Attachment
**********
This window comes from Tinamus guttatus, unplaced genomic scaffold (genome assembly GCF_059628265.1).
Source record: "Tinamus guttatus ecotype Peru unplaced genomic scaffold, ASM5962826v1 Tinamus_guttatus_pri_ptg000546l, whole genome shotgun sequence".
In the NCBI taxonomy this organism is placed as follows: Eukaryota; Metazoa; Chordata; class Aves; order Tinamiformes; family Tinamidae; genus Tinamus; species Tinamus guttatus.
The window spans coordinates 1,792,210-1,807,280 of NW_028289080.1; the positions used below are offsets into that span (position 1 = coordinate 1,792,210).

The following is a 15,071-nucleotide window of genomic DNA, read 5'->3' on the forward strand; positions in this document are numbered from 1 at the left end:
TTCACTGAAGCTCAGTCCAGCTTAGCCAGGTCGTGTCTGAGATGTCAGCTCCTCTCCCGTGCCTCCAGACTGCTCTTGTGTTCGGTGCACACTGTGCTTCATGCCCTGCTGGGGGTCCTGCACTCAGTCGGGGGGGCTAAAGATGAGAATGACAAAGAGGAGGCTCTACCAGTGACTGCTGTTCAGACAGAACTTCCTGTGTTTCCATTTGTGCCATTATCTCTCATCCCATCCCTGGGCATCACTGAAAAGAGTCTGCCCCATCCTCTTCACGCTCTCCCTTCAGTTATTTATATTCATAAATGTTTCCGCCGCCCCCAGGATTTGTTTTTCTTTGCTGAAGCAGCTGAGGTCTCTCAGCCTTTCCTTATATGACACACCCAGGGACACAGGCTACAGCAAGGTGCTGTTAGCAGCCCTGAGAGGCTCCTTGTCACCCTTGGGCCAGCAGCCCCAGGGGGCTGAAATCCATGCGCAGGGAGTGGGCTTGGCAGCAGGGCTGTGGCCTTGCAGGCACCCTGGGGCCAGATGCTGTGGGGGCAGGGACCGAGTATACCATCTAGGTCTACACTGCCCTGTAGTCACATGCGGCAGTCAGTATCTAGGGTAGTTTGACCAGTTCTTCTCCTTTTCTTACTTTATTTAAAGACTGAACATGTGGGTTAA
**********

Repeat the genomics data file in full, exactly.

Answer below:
This window comes from Tinamus guttatus, unplaced genomic scaffold (genome assembly GCF_059628265.1).
Source record: "Tinamus guttatus ecotype Peru unplaced genomic scaffold, ASM5962826v1 Tinamus_guttatus_pri_ptg000546l, whole genome shotgun sequence".
In the NCBI taxonomy this organism is placed as follows: Eukaryota; Metazoa; Chordata; class Aves; order Tinamiformes; family Tinamidae; genus Tinamus; species Tinamus guttatus.
The window spans coordinates 1,792,210-1,807,280 of NW_028289080.1; the positions used below are offsets into that span (position 1 = coordinate 1,792,210).

The following is a 15,071-nucleotide window of genomic DNA, read 5'->3' on the forward strand; positions in this document are numbered from 1 at the left end:
TTCACTGAAGCTCAGTCCAGCTTAGCCAGGTCGTGTCTGAGATGTCAGCTCCTCTCCCGTGCCTCCAGACTGCTCTTGTGTTCGGTGCACACTGTGCTTCATGCCCTGCTGGGGGTCCTGCACTCAGTCGGGGGGGCTAAAGATGAGAATGACAAAGAGGAGGCTCTACCAGTGACTGCTGTTCAGACAGAACTTCCTGTGTTTCCATTTGTGCCATTATCTCTCATCCCATCCCTGGGCATCACTGAAAAGAGTCTGCCCCATCCTCTTCACGCTCTCCCTTCAGTTATTTATATTCATAAATGTTTCCGCCGCCCCCAGGATTTGTTTTTCTTTGCTGAAGCAGCTGAGGTCTCTCAGCCTTTCCTTATATGACACACCCAGGGACACAGGCTACAGCAAGGTGCTGTTAGCAGCCCTGAGAGGCTCCTTGTCACCCTTGGGCCAGCAGCCCCAGGGGGCTGAAATCCATGCGCAGGGAGTGGGCTTGGCAGCAGGGCTGTGGCCTTGCAGGCACCCTGGGGCCAGATGCTGTGGGGGCAGGGACCGAGTATACCATCTAGGTCTACACTGCCCTGTAGTCACATGCGGCAGTCAGTATCTAGGGTAGTTTGACCAGTTCTTCTCCTTTTCTTACTTTATTTAAAGACTGAACATGTGGGTTAA